So, I had to very quickly pack all my belongings and empty the whole house, which was very sad and felt surreal, as I was not expecting to leave Cardiff so soon. I managed to close my suitcases and on Sunday morning, at 10.30 am I got my bus to London Heathrow. It was a very long journey, which took more than 4 hours and it was quite stressful, as most of the people who got that bus were trying to go back home too and had far more suitcases than the bus could hold, so the driver went absolutely nuts. But somehow, we arrived at the airport.
I wasn’t expecting the airport to be very busy, as precisely that morning the British Prime Minister, Boris Johnson, told his citizens to avoid all unnecessary travel. But I was wrong. The airport was incredibly packed and crowded and very few people were wearing masks or were protecting their faces.
After a long afternoon, the flight was delayed, but after an hour we finally boarded and the plane too was completely full. But everyone was wearing masks and the flight attendants took all the possible precautions to social distance.
We landed in an empty Fiumicino (Rome’s airport) at 11.30 pm and we were immediately asked to distance ourselves and leave at least 1 metre between each other. After that, we very slowly created a queue and we were given the so-called autocertificazione, which is an official document that everyone in Italy needs to fill in when they leave their houses. We had to write down our personal details and give information on where we were coming from, where we were going and why we were travelling. After we filled the form, we had to go through security where the police checked our passports and documents.
Finally, we were able to leave the airport. Because it was already midnight, I didn’t know anyone in Rome and there was no public transport to reach the hotel, I had to get a taxi, that costed me €25, for a 5-minute drive.
As you can imagine, I was pretty mad, but I had no other option and I can understand that taxi drivers too are going through a hard financial time. And, on top of everything else, whilst I was in the taxi I got an email from the train line company saying that the train I was supposed to get the next morning (after 9 hours) had been cancelled.
Despite being tired and stressed, I searched for other ways to reach Milan the next day, but all the other trains had been cancelled. In the end, I decided to take another Alitalia flight from Rome to Milan Malpensa for Monday, at 1.15 pm. I didn’t like the idea of further polluting the environment with another flight, but that was the only solution I had left.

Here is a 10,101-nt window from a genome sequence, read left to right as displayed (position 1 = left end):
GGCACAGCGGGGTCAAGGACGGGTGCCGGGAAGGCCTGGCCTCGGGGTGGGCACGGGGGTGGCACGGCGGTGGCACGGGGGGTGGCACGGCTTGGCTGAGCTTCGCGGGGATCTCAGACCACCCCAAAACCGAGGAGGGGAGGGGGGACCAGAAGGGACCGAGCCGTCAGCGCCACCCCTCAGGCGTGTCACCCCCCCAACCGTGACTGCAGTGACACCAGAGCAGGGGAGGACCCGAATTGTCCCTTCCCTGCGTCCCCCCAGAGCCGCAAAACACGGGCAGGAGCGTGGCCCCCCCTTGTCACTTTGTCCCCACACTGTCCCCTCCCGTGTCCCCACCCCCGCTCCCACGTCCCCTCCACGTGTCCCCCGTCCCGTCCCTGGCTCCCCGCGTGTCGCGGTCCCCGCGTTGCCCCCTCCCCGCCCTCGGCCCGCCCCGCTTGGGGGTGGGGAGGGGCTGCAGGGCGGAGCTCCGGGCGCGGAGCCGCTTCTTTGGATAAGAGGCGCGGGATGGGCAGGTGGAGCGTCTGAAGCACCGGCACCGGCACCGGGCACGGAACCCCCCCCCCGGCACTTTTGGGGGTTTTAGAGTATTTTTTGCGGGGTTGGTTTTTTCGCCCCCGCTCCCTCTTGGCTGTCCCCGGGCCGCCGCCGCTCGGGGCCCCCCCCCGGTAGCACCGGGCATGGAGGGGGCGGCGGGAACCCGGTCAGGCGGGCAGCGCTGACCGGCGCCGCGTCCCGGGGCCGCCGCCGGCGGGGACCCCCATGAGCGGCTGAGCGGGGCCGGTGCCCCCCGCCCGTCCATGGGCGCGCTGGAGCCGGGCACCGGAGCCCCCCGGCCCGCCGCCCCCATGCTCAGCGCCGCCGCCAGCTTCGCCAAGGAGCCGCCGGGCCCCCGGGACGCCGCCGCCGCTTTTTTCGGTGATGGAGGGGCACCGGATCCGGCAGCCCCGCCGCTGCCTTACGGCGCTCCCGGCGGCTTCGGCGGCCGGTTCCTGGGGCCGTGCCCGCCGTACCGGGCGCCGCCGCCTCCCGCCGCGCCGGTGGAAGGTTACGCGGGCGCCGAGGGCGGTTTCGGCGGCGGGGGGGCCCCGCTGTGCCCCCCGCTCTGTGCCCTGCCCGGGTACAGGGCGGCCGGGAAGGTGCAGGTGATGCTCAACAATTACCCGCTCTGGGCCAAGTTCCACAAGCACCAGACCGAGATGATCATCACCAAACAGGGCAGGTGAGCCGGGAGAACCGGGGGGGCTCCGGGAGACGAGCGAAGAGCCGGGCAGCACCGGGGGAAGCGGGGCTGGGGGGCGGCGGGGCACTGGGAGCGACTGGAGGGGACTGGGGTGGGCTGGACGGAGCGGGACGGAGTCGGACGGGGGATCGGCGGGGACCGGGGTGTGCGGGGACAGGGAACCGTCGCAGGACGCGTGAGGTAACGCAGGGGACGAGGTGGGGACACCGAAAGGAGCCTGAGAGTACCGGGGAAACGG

The next morning, I put my face mask and my gloves on and I got a bus to the airport. I had to go through security again, fill in another autocertificazione, explain to the police why I was travelling and finally I managed to get on the plane for Milan.
This time the flight was less busy and we managed to keep good distance between all passengers and finally, at 3 pm, I landed in Milan. Once again, we were asked to show our documents and we all had our temperature checked.
I got another taxi to go back to my hometown and I am now self-isolating in an apartment away from my family. However, because I cannot leave the house, my parents bring me food and I can see them from the other side of the road.
My GP told me to self-isolate, to check my temperature every day and to contact him in case I showed any symptoms. Two weeks have now passed and I am fortunately healthy, so in a couple of days I will go back to my family home and continue to quarantine there.
I would like to conclude saying that my choice of repatriation was a very personal one, and I am not saying that it was the best. I understand that other people have decided to stay in the United Kingdom and I completely see where they come from.
Lucrezia, an Italian girl who lives in Cardiff, said: “It seemed absurd to return to Italy, exposing me and my family to a possible risk of infection. The journey would have been long and I would have had to go through half of Italy (as Alitalia only connects London to Rome) risking to be a vehicle of contagion.”
However, for me this was the best solution and I took all the measures to protect myself and other people and I have not left my house during this period, nor do I plan to leave my family home until the government says it’s safe to do so.